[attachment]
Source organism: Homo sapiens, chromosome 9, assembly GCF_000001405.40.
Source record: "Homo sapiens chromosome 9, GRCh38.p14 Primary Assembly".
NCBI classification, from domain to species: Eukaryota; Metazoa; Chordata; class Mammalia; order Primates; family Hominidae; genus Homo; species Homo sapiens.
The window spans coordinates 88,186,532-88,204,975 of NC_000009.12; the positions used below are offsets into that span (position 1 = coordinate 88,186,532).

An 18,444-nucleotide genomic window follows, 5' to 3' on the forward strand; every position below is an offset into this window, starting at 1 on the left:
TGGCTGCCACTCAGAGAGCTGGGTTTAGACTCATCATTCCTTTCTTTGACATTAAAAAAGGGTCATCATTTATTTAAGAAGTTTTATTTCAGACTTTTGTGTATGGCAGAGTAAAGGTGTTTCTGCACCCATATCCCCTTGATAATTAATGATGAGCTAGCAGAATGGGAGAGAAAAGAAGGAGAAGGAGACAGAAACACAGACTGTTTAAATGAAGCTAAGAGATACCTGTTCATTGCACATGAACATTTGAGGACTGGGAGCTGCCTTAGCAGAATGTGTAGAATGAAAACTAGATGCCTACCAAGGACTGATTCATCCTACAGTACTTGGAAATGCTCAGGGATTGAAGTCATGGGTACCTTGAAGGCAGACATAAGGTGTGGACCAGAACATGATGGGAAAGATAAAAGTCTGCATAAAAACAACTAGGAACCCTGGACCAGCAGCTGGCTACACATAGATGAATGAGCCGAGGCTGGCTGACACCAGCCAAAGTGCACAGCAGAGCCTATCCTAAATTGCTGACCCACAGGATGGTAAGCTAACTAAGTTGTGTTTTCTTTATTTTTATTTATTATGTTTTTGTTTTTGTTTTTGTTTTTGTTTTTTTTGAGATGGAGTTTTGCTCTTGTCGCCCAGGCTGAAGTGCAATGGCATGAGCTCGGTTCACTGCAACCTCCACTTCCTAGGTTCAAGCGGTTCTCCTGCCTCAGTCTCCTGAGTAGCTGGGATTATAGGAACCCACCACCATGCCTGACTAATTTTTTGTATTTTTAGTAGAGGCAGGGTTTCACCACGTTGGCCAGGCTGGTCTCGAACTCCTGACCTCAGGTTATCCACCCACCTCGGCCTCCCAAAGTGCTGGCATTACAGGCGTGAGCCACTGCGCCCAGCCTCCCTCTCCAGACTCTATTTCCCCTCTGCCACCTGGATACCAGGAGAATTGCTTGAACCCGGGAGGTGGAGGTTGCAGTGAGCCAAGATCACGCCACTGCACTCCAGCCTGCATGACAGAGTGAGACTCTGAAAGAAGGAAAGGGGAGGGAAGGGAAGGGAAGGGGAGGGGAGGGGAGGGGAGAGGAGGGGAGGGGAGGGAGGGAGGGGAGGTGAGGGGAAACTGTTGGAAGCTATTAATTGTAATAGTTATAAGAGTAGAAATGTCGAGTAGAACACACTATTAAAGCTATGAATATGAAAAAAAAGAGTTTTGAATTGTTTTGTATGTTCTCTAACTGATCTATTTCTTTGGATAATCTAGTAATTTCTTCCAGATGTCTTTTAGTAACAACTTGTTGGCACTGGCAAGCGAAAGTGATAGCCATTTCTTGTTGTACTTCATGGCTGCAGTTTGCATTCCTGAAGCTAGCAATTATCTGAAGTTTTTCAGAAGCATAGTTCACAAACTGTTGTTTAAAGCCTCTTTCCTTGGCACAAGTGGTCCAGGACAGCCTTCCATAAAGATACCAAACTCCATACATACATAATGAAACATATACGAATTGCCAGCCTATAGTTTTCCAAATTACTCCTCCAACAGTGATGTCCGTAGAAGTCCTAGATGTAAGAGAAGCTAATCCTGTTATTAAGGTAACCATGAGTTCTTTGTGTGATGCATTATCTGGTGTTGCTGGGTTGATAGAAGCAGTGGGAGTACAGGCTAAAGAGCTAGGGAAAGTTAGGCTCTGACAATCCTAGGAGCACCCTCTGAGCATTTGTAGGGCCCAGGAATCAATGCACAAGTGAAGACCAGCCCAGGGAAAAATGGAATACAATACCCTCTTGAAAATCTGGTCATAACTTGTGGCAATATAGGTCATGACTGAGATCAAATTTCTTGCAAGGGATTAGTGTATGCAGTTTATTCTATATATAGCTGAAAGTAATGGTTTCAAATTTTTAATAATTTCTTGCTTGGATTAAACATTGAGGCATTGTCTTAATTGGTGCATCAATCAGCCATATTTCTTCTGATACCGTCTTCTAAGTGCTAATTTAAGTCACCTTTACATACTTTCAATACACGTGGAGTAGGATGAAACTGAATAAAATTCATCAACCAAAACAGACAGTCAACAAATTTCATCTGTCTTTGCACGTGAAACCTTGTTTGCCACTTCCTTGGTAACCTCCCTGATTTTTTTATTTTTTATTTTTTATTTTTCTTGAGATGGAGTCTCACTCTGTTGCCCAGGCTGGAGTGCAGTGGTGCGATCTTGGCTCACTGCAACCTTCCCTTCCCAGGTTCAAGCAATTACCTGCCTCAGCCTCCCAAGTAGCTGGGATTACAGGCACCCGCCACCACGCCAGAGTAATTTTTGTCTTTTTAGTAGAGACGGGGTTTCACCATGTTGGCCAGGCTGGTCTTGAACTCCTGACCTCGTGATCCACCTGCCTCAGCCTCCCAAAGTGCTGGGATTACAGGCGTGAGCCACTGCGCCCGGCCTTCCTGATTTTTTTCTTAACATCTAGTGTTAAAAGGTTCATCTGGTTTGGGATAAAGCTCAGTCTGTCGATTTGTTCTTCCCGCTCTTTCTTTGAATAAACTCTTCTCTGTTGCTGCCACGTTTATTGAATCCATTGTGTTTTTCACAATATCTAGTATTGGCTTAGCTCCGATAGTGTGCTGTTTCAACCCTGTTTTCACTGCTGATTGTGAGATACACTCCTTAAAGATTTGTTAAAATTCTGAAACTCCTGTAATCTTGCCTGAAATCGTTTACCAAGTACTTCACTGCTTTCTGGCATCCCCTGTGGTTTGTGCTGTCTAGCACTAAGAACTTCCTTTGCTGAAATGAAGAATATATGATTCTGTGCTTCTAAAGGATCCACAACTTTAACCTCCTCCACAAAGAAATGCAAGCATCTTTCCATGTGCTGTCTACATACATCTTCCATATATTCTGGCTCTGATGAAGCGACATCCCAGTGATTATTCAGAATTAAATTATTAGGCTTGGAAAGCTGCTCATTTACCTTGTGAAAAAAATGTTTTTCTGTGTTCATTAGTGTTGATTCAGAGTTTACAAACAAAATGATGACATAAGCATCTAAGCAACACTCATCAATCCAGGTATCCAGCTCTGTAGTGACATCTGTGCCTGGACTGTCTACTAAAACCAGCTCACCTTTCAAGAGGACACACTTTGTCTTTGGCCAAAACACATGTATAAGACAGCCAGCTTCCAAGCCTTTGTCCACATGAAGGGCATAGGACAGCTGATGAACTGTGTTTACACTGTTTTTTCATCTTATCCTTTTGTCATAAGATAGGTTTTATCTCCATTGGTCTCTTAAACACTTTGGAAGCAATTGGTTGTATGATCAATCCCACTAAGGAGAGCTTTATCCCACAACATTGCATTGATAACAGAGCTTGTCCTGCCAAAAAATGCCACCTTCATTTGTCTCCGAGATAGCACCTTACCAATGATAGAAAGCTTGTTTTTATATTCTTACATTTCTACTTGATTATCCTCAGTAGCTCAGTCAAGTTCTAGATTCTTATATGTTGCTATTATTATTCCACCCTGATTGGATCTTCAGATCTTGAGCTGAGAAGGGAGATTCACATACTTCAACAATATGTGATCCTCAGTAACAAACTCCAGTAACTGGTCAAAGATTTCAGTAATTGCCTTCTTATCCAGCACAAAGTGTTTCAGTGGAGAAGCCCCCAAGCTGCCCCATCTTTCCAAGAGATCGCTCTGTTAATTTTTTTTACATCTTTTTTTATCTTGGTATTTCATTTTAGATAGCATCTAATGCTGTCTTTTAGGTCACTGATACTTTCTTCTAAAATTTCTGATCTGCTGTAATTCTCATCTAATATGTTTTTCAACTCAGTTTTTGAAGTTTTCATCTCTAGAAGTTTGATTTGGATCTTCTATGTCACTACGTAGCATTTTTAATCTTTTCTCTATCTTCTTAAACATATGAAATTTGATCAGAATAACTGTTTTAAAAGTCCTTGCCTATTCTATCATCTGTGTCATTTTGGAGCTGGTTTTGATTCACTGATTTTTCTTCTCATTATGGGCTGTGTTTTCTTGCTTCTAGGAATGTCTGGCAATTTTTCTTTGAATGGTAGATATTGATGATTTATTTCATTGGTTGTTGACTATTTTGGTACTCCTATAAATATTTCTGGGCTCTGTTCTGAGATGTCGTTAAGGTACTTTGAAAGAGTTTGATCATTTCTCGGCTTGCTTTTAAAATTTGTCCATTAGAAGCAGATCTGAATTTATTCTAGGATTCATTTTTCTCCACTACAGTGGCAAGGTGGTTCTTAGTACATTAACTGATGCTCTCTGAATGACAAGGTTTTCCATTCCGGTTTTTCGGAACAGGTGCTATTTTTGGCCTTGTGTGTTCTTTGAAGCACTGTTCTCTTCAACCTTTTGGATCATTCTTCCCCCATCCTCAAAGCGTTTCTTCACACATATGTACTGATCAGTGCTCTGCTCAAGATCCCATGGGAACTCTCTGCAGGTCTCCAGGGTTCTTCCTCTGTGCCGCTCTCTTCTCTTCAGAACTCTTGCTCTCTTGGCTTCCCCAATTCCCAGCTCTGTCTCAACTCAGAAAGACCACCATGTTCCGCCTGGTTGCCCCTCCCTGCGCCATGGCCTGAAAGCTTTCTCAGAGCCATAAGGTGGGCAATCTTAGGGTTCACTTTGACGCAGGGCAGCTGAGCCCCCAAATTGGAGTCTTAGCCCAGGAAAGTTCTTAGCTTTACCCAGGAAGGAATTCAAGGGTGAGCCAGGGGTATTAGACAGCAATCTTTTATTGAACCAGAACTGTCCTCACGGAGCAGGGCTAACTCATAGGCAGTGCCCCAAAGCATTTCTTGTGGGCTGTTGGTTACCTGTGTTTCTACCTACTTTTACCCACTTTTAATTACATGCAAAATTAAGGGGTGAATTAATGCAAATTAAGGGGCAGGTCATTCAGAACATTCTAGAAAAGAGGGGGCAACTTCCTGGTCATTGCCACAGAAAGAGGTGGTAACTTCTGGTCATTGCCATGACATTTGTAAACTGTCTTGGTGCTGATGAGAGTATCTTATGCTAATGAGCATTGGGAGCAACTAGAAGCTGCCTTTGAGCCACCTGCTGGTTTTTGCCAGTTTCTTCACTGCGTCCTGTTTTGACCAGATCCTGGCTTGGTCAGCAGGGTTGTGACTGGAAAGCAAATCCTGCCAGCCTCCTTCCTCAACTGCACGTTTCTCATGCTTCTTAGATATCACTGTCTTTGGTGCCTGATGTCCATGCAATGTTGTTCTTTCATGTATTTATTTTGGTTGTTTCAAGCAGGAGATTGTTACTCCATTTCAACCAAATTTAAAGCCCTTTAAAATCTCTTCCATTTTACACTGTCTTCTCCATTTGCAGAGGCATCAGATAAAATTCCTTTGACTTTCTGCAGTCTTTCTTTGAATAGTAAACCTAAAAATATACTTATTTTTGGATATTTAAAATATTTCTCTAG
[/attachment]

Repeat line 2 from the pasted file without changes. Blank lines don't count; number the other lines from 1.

Source record: "Homo sapiens chromosome 9, GRCh38.p14 Primary Assembly".